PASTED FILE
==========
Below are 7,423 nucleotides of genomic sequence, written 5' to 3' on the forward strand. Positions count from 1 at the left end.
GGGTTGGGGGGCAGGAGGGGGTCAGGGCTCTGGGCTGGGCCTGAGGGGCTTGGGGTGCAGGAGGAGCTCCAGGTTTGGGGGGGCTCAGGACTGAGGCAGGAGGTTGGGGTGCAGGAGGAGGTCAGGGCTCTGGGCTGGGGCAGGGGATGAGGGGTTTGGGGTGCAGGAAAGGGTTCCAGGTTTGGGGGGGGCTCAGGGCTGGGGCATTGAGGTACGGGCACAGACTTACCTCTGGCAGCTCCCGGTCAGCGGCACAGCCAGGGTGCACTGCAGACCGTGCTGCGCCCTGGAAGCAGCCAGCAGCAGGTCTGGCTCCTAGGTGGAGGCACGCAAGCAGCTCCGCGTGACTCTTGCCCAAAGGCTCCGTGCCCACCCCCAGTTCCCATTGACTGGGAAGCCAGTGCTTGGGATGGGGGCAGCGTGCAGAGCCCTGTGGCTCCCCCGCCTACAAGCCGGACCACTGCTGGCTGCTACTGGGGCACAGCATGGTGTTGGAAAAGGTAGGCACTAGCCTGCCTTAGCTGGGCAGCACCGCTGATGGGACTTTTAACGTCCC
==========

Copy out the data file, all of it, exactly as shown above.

Below are 7,423 nucleotides of genomic sequence, written 5' to 3' on the forward strand. Positions count from 1 at the left end.
GGGTTGGGGGGCAGGAGGGGGTCAGGGCTCTGGGCTGGGCCTGAGGGGCTTGGGGTGCAGGAGGAGCTCCAGGTTTGGGGGGGCTCAGGACTGAGGCAGGAGGTTGGGGTGCAGGAGGAGGTCAGGGCTCTGGGCTGGGGCAGGGGATGAGGGGTTTGGGGTGCAGGAAAGGGTTCCAGGTTTGGGGGGGGCTCAGGGCTGGGGCATTGAGGTACGGGCACAGACTTACCTCTGGCAGCTCCCGGTCAGCGGCACAGCCAGGGTGCACTGCAGACCGTGCTGCGCCCTGGAAGCAGCCAGCAGCAGGTCTGGCTCCTAGGTGGAGGCACGCAAGCAGCTCCGCGTGACTCTTGCCCAAAGGCTCCGTGCCCACCCCCAGTTCCCATTGACTGGGAAGCCAGTGCTTGGGATGGGGGCAGCGTGCAGAGCCCTGTGGCTCCCCCGCCTACAAGCCGGACCACTGCTGGCTGCTACTGGGGCACAGCATGGTGTTGGAAAAGGTAGGCACTAGCCTGCCTTAGCTGGGCAGCACCGCTGATGGGACTTTTAACGTCCC